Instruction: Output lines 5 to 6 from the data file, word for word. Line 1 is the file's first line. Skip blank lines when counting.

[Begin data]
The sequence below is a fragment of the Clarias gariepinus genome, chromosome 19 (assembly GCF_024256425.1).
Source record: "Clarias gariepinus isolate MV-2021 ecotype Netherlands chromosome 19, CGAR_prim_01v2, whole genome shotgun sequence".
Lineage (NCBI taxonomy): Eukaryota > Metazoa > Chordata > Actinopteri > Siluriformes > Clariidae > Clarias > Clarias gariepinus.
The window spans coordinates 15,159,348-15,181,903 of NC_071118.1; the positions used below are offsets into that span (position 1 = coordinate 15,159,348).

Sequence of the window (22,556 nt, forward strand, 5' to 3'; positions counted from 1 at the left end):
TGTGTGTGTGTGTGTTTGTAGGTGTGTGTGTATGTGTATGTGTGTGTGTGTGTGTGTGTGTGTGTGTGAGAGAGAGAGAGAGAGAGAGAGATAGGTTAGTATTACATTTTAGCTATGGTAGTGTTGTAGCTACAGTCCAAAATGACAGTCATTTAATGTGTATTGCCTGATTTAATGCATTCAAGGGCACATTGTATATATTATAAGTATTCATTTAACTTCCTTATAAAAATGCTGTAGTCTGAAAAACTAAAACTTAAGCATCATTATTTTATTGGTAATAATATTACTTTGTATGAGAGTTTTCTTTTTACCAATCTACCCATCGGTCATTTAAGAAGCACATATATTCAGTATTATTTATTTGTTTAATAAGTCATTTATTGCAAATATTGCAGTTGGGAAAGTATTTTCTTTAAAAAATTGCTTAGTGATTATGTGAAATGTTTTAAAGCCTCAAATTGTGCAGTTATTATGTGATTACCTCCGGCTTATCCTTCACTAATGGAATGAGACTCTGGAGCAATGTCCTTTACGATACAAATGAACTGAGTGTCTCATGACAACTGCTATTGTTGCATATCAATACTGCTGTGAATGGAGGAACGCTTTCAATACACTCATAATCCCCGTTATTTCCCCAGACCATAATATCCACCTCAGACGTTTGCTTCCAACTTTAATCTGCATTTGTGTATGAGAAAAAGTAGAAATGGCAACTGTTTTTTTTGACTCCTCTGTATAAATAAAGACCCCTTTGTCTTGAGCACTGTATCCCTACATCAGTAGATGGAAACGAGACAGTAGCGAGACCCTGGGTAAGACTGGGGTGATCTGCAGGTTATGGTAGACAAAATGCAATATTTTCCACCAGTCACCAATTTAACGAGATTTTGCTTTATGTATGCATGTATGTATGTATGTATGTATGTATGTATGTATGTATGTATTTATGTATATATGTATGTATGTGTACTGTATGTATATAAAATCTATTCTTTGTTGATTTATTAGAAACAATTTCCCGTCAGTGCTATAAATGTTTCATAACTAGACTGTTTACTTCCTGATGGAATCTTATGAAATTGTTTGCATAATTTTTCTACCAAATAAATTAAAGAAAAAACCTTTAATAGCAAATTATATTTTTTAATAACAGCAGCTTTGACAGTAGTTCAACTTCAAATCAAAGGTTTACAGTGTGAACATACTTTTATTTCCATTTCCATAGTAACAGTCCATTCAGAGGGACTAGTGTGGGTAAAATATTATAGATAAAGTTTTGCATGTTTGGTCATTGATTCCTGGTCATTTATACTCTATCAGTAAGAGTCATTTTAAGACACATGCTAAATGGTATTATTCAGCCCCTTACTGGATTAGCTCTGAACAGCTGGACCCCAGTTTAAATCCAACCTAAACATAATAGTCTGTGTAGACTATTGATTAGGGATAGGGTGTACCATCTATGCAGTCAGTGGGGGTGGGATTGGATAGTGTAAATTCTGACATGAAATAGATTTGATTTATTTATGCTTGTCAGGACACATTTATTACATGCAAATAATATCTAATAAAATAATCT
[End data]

Sequence of the window (22,556 nt, forward strand, 5' to 3'; positions counted from 1 at the left end):
TGTGTGTGTGTGTGTTTGTAGGTGTGTGTGTATGTGTATGTGTGTGTGTGTGTGTGTGTGTGTGTGTGAGAGAGAGAGAGAGAGAGAGAGATAGGTTAGTATTACATTTTAGCTATGGTAGTGTTGTAGCTACAGTCCAAAATGACAGTCATTTAATGTGTATTGCCTGATTTAATGCATTCAAGGGCACATTGTATATATTATAAGTATTCATTTAACTTCCTTATAAAAATGCTGTAGTCTGAAAAACTAAAACTTAAGCATCATTATTTTATTGGTAATAATATTACTTTGTATGAGAGTTTTCTTTTTACCAATCTACCCATCGGTCATTTAAGAAGCACATATATTCAGTATTATTTATTTGTTTAATAAGTCATTTATTGCAAATATTGCAGTTGGGAAAGTATTTTCTTTAAAAAATTGCTTAGTGATTATGTGAAATGTTTTAAAGCCTCAAATTGTGCAGTTATTATGTGATTACCTCCGGCTTATCCTTCACTAATGGAATGAGACTCTGGAGCAATGTCCTTTACGATACAAATGAACTGAGTGTCTCATGACAACTGCTATTGTTGCATATCAATACTGCTGTGAATGGAGGAACGCTTTCAATACACTCATAATCCCCGTTATTTCCCCAGACCATAATATCCACCTCAGACGTTTGCTTCCAACTTTAATCTGCATTTGTGTATGAGAAAAAGTAGAAATGGCAACTGTTTTTTTTGACTCCTCTGTATAAATAAAGACCCCTTTGTCTTGAGCACTGTATCCCTACATCAGTAGATGGAAACGAGACAGTAGCGAGACCCTGGGTAAGACTGGGGTGATCTGCAGGTTATGGTAGACAAAATGCAATATTTTCCACCAGTCACCAATTTAACGAGATTTTGCTTTATGTATGCATGTATGTATGTATGTATGTATGTATGTATGTATGTATGTATTTATGTATATATGTATGTATGTGTACTGTATGTATATAAAATCTATTCTTTGTTGATTTATTAGAAACAATTTCCCGTCAGTGCTATAAATGTTTCATAACTAGACTGTTTACTTCCTGATGGAATCTTATGAAATTGTTTGCATAATTTTTCTACCAAATAAATTAAAGAAAAAACCTTTAATAGCAAATTATATTTTTTAATAACAGCAGCTTTGACAGTAGTTCAACTTCAAATCAAAGGTTTACAGTGTGAACATACTTTTATTTCCATTTCCATAGTAACAGTCCATTCAGAGGGACTAGTGTGGGTAAAATATTATAGATAAAGTTTTGCATGTTTGGTCATTGATTCCTGGTCATTTATACTCTATCAGTAAGAGTCATTTTAAGACACATGCTAAATGGTATTATTCAGCCCCTTACTGGATTAGCTCTGAACAGCTGGACCCCAGTTTAAATCCAACCTAAACATAATAGTCTGTGTAGACTATTGATTAGGGATAGGGTGTACCATCTATGCAGTCAGTGGGGGTGGGATTGGATAGTGTAAATTCTGACATGAAATAGATTTGATTTATTTATGCTTGTCAGGACACATTTATTACATGCAAATAATATCTAATAAAATAATCT